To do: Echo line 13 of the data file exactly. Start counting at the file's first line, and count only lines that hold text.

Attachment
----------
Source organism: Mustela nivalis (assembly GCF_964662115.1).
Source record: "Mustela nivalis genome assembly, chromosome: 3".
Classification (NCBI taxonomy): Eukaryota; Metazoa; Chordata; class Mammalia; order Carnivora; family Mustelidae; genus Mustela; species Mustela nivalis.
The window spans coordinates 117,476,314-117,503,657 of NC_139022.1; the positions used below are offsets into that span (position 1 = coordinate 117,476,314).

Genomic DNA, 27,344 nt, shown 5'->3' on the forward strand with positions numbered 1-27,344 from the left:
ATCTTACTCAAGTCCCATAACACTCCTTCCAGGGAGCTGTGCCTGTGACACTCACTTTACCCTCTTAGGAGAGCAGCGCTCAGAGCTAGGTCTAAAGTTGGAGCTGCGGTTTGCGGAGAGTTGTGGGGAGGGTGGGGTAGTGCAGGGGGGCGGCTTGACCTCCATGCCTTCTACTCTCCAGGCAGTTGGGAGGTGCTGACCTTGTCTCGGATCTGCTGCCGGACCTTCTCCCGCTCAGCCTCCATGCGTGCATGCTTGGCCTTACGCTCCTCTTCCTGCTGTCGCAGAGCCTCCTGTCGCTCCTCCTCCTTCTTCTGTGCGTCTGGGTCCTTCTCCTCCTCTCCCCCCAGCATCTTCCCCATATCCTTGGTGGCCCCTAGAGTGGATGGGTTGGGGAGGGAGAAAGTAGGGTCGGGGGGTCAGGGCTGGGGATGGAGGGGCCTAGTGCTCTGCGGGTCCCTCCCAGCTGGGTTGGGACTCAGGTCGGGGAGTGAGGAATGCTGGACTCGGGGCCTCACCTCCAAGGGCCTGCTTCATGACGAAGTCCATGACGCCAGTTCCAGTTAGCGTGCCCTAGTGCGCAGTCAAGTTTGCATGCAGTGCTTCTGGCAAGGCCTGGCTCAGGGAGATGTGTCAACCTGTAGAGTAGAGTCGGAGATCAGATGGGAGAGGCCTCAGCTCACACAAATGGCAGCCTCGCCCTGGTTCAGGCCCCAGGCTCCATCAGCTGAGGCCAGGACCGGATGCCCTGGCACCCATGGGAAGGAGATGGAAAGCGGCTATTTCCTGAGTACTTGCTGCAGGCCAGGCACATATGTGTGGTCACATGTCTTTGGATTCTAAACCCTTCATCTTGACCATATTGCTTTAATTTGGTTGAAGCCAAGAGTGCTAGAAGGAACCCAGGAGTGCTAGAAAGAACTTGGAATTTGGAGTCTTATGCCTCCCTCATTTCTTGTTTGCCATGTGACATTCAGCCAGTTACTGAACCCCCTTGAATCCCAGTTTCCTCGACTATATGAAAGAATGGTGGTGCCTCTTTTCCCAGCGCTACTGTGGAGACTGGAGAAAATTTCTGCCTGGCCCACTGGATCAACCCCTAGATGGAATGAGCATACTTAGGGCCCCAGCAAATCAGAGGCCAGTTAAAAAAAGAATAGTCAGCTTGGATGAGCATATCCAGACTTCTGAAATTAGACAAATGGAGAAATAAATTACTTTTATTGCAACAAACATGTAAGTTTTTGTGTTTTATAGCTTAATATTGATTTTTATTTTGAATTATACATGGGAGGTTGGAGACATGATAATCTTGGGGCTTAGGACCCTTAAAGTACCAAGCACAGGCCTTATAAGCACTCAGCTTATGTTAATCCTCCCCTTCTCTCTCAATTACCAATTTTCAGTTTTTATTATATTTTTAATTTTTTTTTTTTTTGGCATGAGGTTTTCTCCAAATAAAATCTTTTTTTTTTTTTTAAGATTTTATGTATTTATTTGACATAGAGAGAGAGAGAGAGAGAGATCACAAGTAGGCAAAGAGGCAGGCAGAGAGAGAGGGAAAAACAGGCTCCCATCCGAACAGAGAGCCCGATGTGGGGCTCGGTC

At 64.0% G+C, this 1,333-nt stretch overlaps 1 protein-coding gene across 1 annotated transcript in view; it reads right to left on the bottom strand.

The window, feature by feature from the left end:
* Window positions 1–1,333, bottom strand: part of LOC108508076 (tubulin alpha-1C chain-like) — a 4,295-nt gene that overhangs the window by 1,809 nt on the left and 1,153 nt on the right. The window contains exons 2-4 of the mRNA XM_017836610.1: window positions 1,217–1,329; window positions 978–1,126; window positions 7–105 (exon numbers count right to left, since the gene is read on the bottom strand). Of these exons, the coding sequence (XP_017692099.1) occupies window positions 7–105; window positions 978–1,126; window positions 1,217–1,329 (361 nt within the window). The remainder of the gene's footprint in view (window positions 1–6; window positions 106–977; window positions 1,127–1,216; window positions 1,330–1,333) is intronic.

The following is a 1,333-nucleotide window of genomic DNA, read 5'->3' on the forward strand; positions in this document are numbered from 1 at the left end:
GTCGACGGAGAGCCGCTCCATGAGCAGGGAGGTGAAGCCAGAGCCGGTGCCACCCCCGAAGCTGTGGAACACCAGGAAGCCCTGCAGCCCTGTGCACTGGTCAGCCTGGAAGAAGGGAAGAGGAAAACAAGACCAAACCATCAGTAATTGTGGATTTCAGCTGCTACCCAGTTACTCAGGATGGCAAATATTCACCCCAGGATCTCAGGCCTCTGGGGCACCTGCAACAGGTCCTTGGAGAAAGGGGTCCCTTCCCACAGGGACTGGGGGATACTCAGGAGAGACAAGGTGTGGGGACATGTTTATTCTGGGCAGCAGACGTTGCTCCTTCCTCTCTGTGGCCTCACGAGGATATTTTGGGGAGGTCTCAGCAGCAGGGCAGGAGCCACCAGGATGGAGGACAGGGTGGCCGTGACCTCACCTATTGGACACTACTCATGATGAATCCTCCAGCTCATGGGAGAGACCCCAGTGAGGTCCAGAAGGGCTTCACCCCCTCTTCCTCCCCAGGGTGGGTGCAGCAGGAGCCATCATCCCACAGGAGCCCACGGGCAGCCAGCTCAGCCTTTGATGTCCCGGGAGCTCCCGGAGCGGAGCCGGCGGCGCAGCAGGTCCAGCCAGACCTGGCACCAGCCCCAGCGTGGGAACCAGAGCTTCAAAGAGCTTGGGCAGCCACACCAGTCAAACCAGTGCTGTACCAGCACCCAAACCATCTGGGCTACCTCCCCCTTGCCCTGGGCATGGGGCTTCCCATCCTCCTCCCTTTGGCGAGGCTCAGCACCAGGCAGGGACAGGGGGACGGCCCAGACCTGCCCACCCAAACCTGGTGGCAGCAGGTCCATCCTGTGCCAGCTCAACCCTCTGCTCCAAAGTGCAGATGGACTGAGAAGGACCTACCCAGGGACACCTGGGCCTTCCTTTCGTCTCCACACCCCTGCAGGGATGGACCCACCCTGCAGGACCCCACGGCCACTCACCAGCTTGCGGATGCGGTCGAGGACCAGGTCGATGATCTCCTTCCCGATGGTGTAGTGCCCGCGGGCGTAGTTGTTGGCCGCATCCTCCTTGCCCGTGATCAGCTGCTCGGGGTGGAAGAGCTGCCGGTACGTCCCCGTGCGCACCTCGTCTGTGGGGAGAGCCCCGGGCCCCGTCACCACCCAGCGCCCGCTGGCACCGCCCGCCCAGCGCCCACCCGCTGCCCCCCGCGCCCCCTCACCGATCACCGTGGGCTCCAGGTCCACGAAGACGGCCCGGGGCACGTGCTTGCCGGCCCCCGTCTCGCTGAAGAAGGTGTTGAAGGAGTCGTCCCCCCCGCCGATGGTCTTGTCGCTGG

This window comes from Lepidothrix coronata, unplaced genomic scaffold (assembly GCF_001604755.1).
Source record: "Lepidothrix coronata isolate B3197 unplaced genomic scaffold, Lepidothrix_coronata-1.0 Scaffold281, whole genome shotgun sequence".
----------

Source record: "Lepidothrix coronata isolate B3197 unplaced genomic scaffold, Lepidothrix_coronata-1.0 Scaffold281, whole genome shotgun sequence".